Crypto lender Celsius suspends withdrawals due to ‘extreme market conditions’

Celsius CEO Alex Mashinsky.

Piaras Ó Midheach | Sportsfile for the Web Summit | Getty Images

Celsius, a controversial cryptocurrency lending platform, said on Monday it was suspending all withdrawals, causing more pain in the fragile crypto market.

Celsius is one of the biggest players in the nascent crypto lending space, with over $8 billion loaned to clients and nearly $12 billion in assets under management as of May. The group offers users above-average interest rates on their deposits.

“Due to extreme market conditions, we are announcing today that Celsius is suspending all withdrawals, exchanges and transfers between accounts,” the company said in a note to clients on Monday.

The move raised concerns about Celsius’ solvency. The company has seen the value of its assets more than halve since October, when it managed $26 billion in client funds. Celsius’ cel token also wiped out 97% of its value in the same time frame. Celsius is the largest holder of cel.

“Acting in the interest of our community is our top priority,” Celsius said in the memo.

“In service of this commitment and to adhere to our risk management framework, we have activated a clause in our Terms of Service that will allow this process to take place. Celsius has valuable assets and we are working diligently to meet our obligations.”

Celsius was not immediately available for additional comment on the situation when contacted by CNBC.

Bitcoin and other cryptocurrencies have taken a beating in the news. The world’s largest digital asset fell 8% to $25,287, according to data from Coin Metrics, falling to levels not seen since December 2020. Ether fell 8% to $1,329, while the Celsius’ cel token plunged more than 50%.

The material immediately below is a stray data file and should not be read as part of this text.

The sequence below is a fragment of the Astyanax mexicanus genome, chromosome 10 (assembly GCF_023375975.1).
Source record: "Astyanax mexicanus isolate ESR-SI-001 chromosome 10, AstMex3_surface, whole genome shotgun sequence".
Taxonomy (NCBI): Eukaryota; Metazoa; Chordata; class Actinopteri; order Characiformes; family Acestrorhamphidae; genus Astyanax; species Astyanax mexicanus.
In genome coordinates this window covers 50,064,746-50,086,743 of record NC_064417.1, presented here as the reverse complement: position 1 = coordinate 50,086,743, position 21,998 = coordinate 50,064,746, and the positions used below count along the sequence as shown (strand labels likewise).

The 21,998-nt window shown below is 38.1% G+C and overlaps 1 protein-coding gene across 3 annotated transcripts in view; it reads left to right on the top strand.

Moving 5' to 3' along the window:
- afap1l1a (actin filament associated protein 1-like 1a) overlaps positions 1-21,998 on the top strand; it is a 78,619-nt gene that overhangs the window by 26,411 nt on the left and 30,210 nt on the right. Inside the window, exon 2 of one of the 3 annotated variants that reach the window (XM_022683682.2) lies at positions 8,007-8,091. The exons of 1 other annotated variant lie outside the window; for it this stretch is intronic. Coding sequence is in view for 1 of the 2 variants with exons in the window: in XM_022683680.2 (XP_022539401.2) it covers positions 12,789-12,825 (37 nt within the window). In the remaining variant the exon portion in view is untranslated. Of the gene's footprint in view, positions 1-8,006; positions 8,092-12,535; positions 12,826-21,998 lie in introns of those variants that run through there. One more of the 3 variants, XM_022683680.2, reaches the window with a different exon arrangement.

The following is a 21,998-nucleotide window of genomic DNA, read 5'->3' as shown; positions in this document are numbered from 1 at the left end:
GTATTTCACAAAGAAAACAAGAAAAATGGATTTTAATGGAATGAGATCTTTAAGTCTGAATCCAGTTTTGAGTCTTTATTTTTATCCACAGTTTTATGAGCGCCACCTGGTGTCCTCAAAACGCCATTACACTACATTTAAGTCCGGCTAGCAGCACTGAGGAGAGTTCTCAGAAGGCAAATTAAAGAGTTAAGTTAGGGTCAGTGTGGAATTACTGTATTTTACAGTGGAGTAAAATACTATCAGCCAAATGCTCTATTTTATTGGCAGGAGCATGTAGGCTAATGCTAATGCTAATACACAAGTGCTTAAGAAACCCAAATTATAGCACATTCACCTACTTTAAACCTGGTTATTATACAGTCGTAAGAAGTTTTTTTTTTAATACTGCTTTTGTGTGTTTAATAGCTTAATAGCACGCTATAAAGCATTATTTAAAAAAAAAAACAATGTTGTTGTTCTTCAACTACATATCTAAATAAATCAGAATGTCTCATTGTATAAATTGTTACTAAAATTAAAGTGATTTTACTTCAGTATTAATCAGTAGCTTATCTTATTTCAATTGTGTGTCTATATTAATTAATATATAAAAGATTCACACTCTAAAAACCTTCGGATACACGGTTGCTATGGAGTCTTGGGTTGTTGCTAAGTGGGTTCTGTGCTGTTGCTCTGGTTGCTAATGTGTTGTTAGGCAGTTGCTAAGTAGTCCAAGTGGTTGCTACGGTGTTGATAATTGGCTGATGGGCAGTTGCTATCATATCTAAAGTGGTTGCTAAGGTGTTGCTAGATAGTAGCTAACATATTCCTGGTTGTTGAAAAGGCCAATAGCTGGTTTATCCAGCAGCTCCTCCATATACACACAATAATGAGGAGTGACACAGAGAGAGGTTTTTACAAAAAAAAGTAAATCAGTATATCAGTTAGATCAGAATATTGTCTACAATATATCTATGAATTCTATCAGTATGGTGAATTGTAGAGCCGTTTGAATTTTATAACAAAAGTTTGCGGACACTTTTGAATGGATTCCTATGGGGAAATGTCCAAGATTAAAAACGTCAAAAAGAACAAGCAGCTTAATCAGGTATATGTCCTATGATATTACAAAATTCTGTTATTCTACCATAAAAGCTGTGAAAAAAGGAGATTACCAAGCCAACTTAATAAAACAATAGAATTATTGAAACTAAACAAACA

This follows the $60 billion collapse of stablecoin terraUSD. The collapse heightened regulators’ fears of crypto products offering investors unusually high yields. Anchor, a lending service, once promised users interest rates of up to 20% on their holdings of terraUSD, a coin that was always supposed to be worth $1.

Market participants suggested that Celsius had exposure to the now-collapsed terraUSD stablecoin. Celsius denied this.

As recently as last week, the company said it had had no problems responding to withdrawal requests. Celsius said it had the reserves, and “more than enough” cryptocurrency ether, to meet the obligations.

In April, Celsius boss Alex Mashinsky told CNBC that his company held an average of 300% collateral for every loan it offered to retail investors, while it issued under-collateralized loans to investors. institutional.

“We’ve been doing this for five years now, longer than anyone else,” he said at the time. “The business is doing very well.

Hours before announcing a freeze on account withdrawals, Mashinsky lashed out at a crypto investor who was worried about Celsius.

“Do you even know anyone who has trouble withdrawing from Celsius?” Mashinsky asked, before accusing the investor of spreading “misinformation.”

Crypto lending is still a regulatory gray area. US market regulators believe that many products should be treated as securities subject to strict rules to ensure investor protection.

In February BlockFi, a competitor of Celsius, was hit with a $100 million fine by the Securities and Exchange Commission and 32 states, which accused it of violating securities laws. Celsius himself has received cease and desist letters from four US states.

Vijay Ayyar, international head of crypto exchange Luno, said Celsius’s decision to suspend withdrawals has exacerbated selling of cryptocurrencies, which have already come under pressure due to concerns over rising inflation. and rising interest rates.

“The Luna/Terra debacle potentially has a lot of skeletons hiding in the closet, which we’re now seeing potentially coming out,” Ayyar told CNBC.

“Confidence in these performance products is definitely affected and we are likely to see widespread regulation of these products in the near term.”

Nexo, another crypto credit company, said it sent Celsius a letter on Sunday offering to acquire its collateralized loan portfolio, but the company declined.

“As a sign of goodwill and in an attempt to support the digital asset ecosystem during these trying times, we reached out to the Celsius team yesterday to offer our support, but our help was declined,” Antoni Trenchev told CNBC. CEO of Nexo.

“We strongly believe that a lot can be done to help Celsius customers in many different ways.”

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